I remember a phone call I received from a mom in the 1990s complaining that her daughter was “practicing too much.” It threw me for a loop since I’d expected a positive response to this student’s musical “engagement.” I must admit that I had very little to offer in the way of sympathy, and before long the child was taken out of piano, because mother thought it had stolen too much from her life. This was well before The “Mozart effect” had become the latest craze.

As I fast forward the clock to the 21st century, I often wonder about the nature of piano students who are wide-eyed about learning, take on challenging pieces, follow through with required practicing, and make steady progress.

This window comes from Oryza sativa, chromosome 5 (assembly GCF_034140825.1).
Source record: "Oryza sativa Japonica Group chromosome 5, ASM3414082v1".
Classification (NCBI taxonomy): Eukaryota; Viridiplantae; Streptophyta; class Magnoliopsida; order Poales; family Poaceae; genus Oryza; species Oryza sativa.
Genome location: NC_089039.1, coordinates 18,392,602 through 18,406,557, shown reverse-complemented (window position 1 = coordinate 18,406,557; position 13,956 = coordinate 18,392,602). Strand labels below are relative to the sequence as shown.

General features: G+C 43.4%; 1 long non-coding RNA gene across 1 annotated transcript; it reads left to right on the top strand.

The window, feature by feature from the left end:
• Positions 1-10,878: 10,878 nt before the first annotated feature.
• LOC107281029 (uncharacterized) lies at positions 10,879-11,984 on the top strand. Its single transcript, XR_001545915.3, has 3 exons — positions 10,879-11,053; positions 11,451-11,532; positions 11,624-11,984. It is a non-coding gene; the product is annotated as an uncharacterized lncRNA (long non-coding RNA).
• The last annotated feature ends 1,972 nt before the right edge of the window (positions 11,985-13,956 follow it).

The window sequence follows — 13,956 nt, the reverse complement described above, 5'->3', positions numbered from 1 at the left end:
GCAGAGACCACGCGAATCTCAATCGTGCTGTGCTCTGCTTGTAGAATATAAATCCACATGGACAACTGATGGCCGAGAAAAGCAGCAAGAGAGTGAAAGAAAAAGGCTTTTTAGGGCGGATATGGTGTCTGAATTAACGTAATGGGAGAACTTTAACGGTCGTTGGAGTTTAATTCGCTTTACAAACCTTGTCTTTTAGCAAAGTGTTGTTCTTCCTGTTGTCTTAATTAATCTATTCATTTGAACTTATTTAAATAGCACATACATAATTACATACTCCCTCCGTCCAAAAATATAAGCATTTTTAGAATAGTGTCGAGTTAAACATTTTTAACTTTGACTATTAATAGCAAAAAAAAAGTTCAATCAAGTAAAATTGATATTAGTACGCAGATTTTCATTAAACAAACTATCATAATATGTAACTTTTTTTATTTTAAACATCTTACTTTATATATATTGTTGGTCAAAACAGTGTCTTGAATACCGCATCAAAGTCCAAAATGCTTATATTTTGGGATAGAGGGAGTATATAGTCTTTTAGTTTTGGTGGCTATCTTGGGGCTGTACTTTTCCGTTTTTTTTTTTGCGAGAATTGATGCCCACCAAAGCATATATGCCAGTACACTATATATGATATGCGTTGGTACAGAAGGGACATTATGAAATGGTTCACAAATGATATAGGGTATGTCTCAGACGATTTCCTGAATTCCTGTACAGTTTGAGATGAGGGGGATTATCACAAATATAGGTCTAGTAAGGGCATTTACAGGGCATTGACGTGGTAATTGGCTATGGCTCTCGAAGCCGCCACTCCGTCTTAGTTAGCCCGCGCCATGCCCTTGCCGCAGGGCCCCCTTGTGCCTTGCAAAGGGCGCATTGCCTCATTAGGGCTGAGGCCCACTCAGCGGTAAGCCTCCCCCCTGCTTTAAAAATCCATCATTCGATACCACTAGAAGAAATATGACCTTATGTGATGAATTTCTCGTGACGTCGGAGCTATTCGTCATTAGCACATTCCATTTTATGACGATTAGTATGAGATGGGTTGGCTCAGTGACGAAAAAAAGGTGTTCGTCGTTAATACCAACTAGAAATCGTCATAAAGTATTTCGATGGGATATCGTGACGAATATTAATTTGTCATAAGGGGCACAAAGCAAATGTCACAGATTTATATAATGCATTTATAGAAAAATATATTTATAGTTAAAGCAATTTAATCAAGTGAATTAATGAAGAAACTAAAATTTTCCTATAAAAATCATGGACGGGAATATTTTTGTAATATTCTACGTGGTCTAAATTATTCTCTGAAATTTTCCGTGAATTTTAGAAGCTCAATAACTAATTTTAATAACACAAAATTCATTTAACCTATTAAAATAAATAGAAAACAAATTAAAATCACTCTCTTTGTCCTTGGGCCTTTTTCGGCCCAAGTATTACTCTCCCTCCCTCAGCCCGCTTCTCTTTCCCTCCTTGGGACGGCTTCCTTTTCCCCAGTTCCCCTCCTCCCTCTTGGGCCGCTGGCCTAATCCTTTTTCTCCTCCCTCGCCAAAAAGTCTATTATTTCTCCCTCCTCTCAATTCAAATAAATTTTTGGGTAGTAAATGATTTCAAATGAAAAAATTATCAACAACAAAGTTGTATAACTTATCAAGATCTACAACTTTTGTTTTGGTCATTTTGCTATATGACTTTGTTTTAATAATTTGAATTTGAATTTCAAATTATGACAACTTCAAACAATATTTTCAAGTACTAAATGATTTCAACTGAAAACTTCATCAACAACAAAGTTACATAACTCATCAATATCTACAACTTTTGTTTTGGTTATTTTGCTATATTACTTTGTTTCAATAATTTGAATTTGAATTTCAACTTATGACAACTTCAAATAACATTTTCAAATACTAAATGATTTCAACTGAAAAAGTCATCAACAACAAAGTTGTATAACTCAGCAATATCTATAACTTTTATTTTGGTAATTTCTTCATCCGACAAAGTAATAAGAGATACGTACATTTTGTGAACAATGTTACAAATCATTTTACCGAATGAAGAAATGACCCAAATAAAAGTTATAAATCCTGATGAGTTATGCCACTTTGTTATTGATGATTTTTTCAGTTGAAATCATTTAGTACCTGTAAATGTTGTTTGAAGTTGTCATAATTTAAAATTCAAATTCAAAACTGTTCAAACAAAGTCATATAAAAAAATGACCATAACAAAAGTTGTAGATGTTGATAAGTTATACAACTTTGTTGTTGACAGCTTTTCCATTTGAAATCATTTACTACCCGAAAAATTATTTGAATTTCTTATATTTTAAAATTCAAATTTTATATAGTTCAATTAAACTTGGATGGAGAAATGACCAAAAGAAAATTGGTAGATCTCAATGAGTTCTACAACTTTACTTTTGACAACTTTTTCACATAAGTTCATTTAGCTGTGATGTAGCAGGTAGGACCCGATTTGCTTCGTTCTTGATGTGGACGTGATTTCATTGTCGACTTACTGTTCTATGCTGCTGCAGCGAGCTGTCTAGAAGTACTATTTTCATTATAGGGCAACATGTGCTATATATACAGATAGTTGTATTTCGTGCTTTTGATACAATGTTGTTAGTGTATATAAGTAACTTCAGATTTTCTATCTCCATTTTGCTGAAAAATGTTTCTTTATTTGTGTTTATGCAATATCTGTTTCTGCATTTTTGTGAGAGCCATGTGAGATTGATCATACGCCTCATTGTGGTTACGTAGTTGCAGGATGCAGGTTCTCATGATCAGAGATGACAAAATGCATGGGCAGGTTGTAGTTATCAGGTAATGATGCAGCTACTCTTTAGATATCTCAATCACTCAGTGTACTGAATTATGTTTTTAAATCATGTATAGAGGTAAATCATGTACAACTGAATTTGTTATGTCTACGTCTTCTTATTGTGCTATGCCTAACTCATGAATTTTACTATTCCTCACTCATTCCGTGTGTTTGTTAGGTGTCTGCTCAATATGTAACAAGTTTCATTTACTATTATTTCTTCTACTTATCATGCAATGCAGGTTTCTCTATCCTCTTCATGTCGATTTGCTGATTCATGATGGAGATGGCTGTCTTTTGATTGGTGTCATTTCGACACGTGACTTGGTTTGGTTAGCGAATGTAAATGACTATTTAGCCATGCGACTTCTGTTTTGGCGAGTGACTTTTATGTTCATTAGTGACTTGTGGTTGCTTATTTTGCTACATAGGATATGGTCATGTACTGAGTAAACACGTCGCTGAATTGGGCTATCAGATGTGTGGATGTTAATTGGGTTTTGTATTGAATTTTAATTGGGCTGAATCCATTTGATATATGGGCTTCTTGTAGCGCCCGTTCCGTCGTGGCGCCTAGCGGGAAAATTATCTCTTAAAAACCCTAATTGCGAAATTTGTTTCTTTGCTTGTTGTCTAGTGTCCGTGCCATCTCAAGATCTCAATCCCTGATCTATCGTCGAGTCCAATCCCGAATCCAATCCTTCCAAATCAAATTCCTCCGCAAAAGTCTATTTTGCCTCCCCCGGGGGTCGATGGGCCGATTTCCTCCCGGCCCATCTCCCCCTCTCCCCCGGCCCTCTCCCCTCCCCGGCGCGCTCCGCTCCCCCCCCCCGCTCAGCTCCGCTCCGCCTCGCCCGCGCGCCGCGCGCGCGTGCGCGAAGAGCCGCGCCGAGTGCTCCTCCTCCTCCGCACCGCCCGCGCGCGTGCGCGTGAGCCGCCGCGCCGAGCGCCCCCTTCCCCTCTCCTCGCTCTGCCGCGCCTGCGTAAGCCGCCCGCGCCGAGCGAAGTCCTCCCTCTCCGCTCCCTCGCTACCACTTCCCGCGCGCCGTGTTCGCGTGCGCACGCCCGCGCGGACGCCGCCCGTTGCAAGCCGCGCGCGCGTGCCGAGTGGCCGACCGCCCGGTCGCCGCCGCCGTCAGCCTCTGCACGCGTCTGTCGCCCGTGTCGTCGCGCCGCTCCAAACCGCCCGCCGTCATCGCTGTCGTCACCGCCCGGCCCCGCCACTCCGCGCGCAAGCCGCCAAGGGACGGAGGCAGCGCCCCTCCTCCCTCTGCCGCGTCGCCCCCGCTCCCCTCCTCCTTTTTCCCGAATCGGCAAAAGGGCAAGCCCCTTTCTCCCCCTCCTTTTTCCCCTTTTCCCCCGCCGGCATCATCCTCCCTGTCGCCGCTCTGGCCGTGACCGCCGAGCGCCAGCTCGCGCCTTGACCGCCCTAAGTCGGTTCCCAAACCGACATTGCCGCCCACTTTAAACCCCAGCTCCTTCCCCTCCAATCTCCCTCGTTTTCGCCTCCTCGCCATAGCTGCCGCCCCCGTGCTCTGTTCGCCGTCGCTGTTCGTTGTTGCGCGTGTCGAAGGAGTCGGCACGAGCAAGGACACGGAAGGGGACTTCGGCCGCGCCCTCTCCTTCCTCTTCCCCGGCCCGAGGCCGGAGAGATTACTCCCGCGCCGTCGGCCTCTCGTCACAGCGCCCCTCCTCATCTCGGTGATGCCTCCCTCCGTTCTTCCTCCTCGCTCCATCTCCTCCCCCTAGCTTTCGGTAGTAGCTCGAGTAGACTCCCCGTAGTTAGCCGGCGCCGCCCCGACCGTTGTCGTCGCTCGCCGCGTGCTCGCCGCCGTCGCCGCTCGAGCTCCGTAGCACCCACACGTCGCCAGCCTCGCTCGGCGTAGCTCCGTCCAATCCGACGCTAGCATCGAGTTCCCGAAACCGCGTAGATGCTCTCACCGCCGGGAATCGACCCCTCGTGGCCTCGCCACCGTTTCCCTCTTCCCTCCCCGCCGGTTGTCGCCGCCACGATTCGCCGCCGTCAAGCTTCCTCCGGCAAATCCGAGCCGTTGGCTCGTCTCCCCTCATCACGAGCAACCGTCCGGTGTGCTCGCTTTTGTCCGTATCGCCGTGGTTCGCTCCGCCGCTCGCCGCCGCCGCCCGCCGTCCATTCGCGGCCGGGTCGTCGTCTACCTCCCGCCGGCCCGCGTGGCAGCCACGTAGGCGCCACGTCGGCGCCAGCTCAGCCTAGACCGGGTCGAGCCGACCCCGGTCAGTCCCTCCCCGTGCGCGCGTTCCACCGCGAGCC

They have the following in common:

1) A sense of discipline and organization
2) An appreciation of hard work in pursuit of a goal
3) A realization that mastery of subject matter (as applies to school and music lessons) doesn’t come overnight
4) A respect for the learning environment and the teacher
5) Supportive parents who encourage all of the above and have a keen interest in their child’s progress

As teachers we can’t operate in our own self-nourishing universe. We need the alliance of parents and students to make piano lessons work. Above all, we should be ambassadors of in-depth music learning and its relevance to life. As a start, communicating directly with parents, apart from e-mailing and instant messaging them can transform lessons from a stop-off point between tap dancing and soccer, to a center stage growth process where each and every student’s full potential is realized.


An example of a piano lesson that tapped a child’s creative well of energy and inspired learning well below the surface.

Fritz of El Cerrito, composed a piece and shared details of his endeavor.